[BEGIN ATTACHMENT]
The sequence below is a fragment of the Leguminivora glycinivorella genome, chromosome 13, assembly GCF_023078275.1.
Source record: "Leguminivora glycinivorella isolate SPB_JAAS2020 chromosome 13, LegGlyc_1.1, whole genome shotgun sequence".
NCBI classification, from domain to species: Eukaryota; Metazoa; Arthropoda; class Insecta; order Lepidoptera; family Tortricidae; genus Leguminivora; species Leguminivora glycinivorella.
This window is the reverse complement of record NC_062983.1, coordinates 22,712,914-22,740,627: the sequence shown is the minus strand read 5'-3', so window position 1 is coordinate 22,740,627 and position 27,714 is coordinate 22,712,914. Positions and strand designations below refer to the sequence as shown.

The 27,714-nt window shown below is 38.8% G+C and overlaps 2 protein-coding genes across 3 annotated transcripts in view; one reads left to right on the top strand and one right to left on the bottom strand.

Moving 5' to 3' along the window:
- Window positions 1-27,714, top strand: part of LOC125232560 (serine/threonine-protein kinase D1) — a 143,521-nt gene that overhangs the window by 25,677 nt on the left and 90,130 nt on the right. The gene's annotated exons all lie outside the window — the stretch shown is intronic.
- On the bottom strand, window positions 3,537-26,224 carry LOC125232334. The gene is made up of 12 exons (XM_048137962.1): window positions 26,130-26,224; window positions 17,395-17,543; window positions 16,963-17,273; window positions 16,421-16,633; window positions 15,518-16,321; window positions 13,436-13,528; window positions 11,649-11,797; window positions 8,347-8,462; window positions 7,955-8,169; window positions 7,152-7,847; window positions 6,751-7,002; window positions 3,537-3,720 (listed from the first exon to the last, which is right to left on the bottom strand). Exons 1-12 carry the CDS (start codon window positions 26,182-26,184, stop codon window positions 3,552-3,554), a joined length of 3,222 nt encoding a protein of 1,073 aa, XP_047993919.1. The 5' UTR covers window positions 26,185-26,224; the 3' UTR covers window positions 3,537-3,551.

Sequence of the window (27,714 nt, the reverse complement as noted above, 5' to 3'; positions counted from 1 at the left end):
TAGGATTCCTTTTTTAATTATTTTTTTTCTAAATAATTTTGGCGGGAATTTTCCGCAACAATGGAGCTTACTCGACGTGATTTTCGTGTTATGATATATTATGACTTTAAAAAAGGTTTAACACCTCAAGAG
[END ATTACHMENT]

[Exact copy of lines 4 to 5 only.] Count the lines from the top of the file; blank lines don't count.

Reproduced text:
This window is the reverse complement of record NC_062983.1, coordinates 22,712,914-22,740,627: the sequence shown is the minus strand read 5'-3', so window position 1 is coordinate 22,740,627 and position 27,714 is coordinate 22,712,914. Positions and strand designations below refer to the sequence as shown.

The 27,714-nt window shown below is 38.8% G+C and overlaps 2 protein-coding genes across 3 annotated transcripts in view; one reads left to right on the top strand and one right to left on the bottom strand.